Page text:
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Monitoring devices a threat to nation's safety

By Cui Jia | CHINA DAILY | Updated: 2021-04-16 09:10


Monitoring devices placed by foreign countries in Chinese waters pose a great danger to national and military security as the oceanographic data collected can be used to interfere with China's oil and gas exploration and military activities, a State security officer and experts said.

Since 2016, various foreign monitoring devices equipped with solar panels, sensors and communication modules have been fished out by fishermen in Jiangsu, Zhejiang and Hainan provinces. Ninety-one fishermen have been rewarded for bringing such devices to State security authorities, China Central Television reported on Wednesday night.

The devices placed in Chinese waters, including the South China Sea, can collect oceanographic data including currents, temperatures, salinity and pollutants, which are all classified as sensitive State security information, a State security officer from Taizhou, Zhejiang, told CCTV.

Such illegally collected data could be used by other countries to interfere with the activities of Chinese naval vessels and submarines as well as the launch of underwater missiles, the officer, who spoke on condition of anonymity, said.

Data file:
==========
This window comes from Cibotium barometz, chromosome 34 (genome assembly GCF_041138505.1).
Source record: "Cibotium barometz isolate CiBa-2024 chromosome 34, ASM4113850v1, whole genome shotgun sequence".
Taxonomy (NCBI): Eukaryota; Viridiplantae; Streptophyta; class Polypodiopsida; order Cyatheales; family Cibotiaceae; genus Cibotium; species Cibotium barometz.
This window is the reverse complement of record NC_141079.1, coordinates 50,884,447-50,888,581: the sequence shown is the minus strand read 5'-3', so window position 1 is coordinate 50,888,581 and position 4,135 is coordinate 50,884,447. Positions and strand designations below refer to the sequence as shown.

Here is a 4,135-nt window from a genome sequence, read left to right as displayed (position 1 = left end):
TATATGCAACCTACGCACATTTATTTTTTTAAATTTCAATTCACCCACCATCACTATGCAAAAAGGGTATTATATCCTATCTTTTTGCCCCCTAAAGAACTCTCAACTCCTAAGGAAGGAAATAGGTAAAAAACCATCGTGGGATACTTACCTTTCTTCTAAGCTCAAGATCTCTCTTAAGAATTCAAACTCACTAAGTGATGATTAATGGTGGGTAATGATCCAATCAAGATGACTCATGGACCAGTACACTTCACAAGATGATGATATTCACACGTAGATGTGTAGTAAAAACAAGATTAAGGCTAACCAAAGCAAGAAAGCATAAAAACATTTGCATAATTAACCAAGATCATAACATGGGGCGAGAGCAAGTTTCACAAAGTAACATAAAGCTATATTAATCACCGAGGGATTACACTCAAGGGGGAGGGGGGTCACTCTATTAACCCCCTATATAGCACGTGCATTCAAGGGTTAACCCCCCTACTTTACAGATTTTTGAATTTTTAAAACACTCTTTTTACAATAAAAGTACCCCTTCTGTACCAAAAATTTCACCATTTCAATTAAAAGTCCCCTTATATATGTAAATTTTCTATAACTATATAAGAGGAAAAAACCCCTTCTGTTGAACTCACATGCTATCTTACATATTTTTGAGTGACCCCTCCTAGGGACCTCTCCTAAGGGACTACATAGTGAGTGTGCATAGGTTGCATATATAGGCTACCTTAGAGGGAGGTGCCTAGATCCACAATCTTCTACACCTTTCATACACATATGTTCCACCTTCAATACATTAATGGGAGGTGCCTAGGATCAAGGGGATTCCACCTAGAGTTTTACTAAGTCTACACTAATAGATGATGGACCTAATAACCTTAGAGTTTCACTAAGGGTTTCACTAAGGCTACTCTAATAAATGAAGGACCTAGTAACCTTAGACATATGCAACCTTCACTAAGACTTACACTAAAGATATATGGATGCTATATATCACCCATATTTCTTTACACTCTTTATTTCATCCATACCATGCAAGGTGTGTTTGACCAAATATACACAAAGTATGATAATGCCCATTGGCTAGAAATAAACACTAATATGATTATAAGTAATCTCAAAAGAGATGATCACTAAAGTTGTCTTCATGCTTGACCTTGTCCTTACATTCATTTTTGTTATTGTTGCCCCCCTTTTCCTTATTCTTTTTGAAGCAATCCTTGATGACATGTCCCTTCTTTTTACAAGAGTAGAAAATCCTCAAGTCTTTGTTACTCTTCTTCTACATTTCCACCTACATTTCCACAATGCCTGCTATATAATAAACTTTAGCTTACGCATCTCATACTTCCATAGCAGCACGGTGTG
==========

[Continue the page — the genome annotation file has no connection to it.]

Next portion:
Wang Suo, a fisherman from Yancheng, Jiangsu, recently fished out an unidentified device when drawing in a net in the Yellow Sea, CCTV reported.

The 3-meter-long black device had solar panels and propellers, Wang said, adding that he had never seen one before. Upon returning to port, he handed the device to the local State security authority.

Tang Jiansheng, an underwater acoustic engineer, said the device was an advanced wave glider equipped with many sensors to constantly collect oceanographic data.

Tang said he was certain the wave glider was an intelligence gathering tool secretly placed by another country. It was equipped with GPS and wireless communication modules, which meant it could send back information and receive orders. From the state of the device, it had been active in China's waters for quite a long time, he added.

Fishermen from Lianyungang, Jiangsu, caught two similar devices during fishing trips in the Yellow Sea in 2016 and 2020.

Chen Qingliang, another underwater acoustic engineer, said in an interview that they were airborne sonar buoys dropped by anti-submarine aircraft that could send oceanographic data they collected back to aircraft.

China's maritime security is facing great challenges, and placing monitoring devices at China's door step is clearly theft and against international law, said Lou Yuan, deputy secretary-general of the China Association of Military Science.

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